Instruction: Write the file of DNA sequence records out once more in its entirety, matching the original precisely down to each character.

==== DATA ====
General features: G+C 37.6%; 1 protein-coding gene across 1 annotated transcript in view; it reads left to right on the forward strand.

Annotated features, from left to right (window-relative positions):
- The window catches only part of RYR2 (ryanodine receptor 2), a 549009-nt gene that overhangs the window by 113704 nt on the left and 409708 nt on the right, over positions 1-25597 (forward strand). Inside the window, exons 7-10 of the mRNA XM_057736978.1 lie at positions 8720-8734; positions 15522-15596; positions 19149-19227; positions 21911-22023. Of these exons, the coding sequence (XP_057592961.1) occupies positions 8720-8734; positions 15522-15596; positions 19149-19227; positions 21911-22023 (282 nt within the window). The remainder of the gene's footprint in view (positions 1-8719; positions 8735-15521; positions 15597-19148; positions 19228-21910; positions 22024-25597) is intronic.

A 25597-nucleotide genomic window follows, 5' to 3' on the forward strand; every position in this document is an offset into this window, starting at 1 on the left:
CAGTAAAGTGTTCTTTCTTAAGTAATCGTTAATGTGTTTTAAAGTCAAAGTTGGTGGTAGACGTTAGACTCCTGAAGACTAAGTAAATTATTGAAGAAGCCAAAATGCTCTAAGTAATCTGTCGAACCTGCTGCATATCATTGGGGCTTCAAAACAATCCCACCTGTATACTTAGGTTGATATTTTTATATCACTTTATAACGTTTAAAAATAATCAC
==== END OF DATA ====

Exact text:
General features: G+C 37.6%; 1 protein-coding gene across 1 annotated transcript in view; it reads left to right on the forward strand.

Annotated features, from left to right (window-relative positions):
- The window catches only part of RYR2 (ryanodine receptor 2), a 549009-nt gene that overhangs the window by 113704 nt on the left and 409708 nt on the right, over positions 1-25597 (forward strand). Inside the window, exons 7-10 of the mRNA XM_057736978.1 lie at positions 8720-8734; positions 15522-15596; positions 19149-19227; positions 21911-22023. Of these exons, the coding sequence (XP_057592961.1) occupies positions 8720-8734; positions 15522-15596; positions 19149-19227; positions 21911-22023 (282 nt within the window). The remainder of the gene's footprint in view (positions 1-8719; positions 8735-15521; positions 15597-19148; positions 19228-21910; positions 22024-25597) is intronic.

A 25597-nucleotide genomic window follows, 5' to 3' on the forward strand; every position in this document is an offset into this window, starting at 1 on the left:
CAGTAAAGTGTTCTTTCTTAAGTAATCGTTAATGTGTTTTAAAGTCAAAGTTGGTGGTAGACGTTAGACTCCTGAAGACTAAGTAAATTATTGAAGAAGCCAAAATGCTCTAAGTAATCTGTCGAACCTGCTGCATATCATTGGGGCTTCAAAACAATCCCACCTGTATACTTAGGTTGATATTTTTATATCACTTTATAACGTTTAAAAATAATCAC